Week 3: January 24: Introduction to Burke: Or, dramatism as a heuristic vocabulary

OSS Intro by Gusfield then read in this order: chs. 8, 1, 19, 2, 6, 13

Paper 1 due January 24 Condit, Celeste Michelle. "Post-Burke: Transcending the Sub-stance of Dramatism." Quarterly Journal of Speech, vol. 78, 1992, pp. 349-355.
Week 4: January 31: Metaphor and Irony: Or, why tropes really matter

OSS ch. 15

Osborn, Michael. "Archetypal Metaphor in Rhetoric: The Light-Dark Family." Quarterly Journal of Speech, vol. 53, no. 2, 1967, pp. 115-126. on eLearning

Kuusisto, Riika. "Heroic Tale, Game, and Business Deal? Western Metaphors in Action in Kosovo." Quarterly Journal of Speech, vol. 88, no. 1, 2002, pp. 50-68. on eLearning

Olson, Kathryn M., and Clark D. Olson. "Beyond Strategy: A Reader-Centered Analysis of Irony's Dual Persuasive Uses." Quarterly Journal of Speech, vol. 90, no. 1, Feb. 2004, pp. 24-52. on eLearning

Borrowman, Shane, and Marcia Kmetz. "Divided We Stand: Beyond Burkean Identification." Rhetoric Review, vol. 30, no. 2, 2011, pp. 275-292. on eLearning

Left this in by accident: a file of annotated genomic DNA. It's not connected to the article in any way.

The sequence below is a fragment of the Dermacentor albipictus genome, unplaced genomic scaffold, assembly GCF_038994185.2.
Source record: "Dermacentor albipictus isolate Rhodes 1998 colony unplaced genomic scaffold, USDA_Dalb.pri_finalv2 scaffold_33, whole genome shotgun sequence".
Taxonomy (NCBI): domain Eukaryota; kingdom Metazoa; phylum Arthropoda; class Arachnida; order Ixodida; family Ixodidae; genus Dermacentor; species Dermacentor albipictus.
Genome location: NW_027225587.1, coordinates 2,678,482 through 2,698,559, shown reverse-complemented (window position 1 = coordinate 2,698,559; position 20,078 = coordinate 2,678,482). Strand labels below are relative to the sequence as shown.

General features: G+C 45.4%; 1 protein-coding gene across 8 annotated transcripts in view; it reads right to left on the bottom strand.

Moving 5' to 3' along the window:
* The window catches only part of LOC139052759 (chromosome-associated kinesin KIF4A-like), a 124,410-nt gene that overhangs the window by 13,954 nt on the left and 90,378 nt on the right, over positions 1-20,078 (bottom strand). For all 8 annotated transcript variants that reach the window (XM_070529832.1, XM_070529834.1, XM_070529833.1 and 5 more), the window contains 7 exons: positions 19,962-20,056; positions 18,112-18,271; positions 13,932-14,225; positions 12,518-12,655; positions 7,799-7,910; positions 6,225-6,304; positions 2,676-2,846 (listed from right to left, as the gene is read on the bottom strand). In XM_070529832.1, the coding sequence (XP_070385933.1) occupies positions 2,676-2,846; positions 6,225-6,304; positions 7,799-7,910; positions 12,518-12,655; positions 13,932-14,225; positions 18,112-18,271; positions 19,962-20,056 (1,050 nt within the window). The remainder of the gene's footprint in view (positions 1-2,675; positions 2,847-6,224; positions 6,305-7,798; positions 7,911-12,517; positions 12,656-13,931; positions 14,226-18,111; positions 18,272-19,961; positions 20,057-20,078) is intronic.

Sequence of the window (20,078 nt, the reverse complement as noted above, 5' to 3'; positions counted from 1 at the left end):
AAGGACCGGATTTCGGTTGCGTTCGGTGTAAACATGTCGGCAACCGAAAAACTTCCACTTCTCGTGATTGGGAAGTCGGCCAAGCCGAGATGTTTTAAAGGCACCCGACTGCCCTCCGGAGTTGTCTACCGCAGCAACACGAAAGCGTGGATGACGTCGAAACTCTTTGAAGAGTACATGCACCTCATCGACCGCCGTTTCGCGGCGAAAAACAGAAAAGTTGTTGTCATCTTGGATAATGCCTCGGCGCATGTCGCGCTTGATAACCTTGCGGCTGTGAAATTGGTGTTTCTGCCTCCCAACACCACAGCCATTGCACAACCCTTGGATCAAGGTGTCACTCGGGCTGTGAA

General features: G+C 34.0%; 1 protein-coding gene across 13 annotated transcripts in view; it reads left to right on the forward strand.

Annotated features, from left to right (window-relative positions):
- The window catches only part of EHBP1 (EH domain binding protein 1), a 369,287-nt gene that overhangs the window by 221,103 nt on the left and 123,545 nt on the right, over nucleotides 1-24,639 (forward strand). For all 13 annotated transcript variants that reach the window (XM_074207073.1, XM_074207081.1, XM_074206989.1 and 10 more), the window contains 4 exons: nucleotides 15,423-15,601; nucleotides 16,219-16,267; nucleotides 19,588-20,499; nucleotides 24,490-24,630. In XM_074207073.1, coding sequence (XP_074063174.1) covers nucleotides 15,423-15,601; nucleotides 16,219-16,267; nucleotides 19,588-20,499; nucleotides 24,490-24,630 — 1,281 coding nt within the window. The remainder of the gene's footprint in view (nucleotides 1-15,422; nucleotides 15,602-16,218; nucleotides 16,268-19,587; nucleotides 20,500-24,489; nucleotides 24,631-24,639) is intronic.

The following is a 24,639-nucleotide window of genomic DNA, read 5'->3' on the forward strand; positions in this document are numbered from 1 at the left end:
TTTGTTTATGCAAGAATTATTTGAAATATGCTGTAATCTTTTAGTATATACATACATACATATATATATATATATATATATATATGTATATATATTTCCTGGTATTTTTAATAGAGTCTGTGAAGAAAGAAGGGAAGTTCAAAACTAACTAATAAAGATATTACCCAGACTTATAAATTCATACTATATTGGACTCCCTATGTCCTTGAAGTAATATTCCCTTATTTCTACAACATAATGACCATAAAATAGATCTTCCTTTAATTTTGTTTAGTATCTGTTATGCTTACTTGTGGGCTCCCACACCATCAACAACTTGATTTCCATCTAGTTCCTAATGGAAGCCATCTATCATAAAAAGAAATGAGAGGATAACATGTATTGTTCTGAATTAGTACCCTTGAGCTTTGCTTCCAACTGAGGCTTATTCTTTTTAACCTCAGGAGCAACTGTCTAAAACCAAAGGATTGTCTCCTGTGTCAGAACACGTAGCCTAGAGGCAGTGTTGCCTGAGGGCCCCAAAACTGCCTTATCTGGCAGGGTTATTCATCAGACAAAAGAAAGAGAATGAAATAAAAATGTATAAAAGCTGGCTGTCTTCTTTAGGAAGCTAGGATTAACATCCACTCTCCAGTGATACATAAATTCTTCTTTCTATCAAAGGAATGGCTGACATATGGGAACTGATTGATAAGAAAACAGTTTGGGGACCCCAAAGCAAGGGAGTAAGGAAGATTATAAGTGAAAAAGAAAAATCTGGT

Peer edit of paper 1 returned to author  
Week 5: February 7: Analyzing stories: Or, how the pentad explains differing stories about the same event

OSS chs. 7, 9, 10

Tonn, Mari Boor, Valrie A. Endress, and John N. Diamond. "Hunting and Heritage on Trial: A Dramatistic Debate over Tragedy, Tradition, and Territory." Quarterly Journal of Speech, vol. 79, 1993, pp. 165-181. on eLearning

CRT Fisher pp. 265-287

  Meisenbach, Rebecca J., Robyn V. Remke, Patrice M. Buzzanell, and Meina Liu. "'They Allowed: Pentadic Mapping of Women's Maternity Leave Discourse as Organizationa Rhetoric". Communication Monographs 75.1 (March 2008).): 1-24. link
Week 6: February 14: The comic frame and scapegoating: Or, how to describe different worldviews and their implications, Or, equipment for humane living

OSS chs. 16, 20, 21,

Stuckey, Mary. "Arguing Sideways: The 1491s' I'm an Indian Too. In Disturbing Argument, ed. Catherine H. Palczewski. New York: Taylor & Francis, in press. on eLearning

Ott, Brian L., and Eric Aoki. "The Politics of Negotiating Public Tragedy: Media Framing of the Matthew Shepard Murder." Rhetoric & Public Affairs, vol. 5, no. 2, Fall 2002, pp. 483-505. on e Learning

Paper 2 due February 14

Condit, Celeste. "Framing Kenneth Burke: Sad Tragedy or Comic Dance?" Quarterly Journal of Speech 80 (February 1994): 77-82.

Dow, Bonnie J. "AIDS, Perspective by Incongruity, and Gay Identity in Larry Kramer's '1,112 and Counting'." Communication Studies 45 (Fall-Winter 1994): 225-240.

Palczewski, Catherine H. "Comic Heroism and the Scope of Fire." LINK

Christiansen, Adrienne E. and Jeremy J. Hanson. "Comedy as Cure for Tragedy: ACT UP and the Rhetoric of AIDS." Quarterly Journal of Speech 82 (May 1996): 157-170.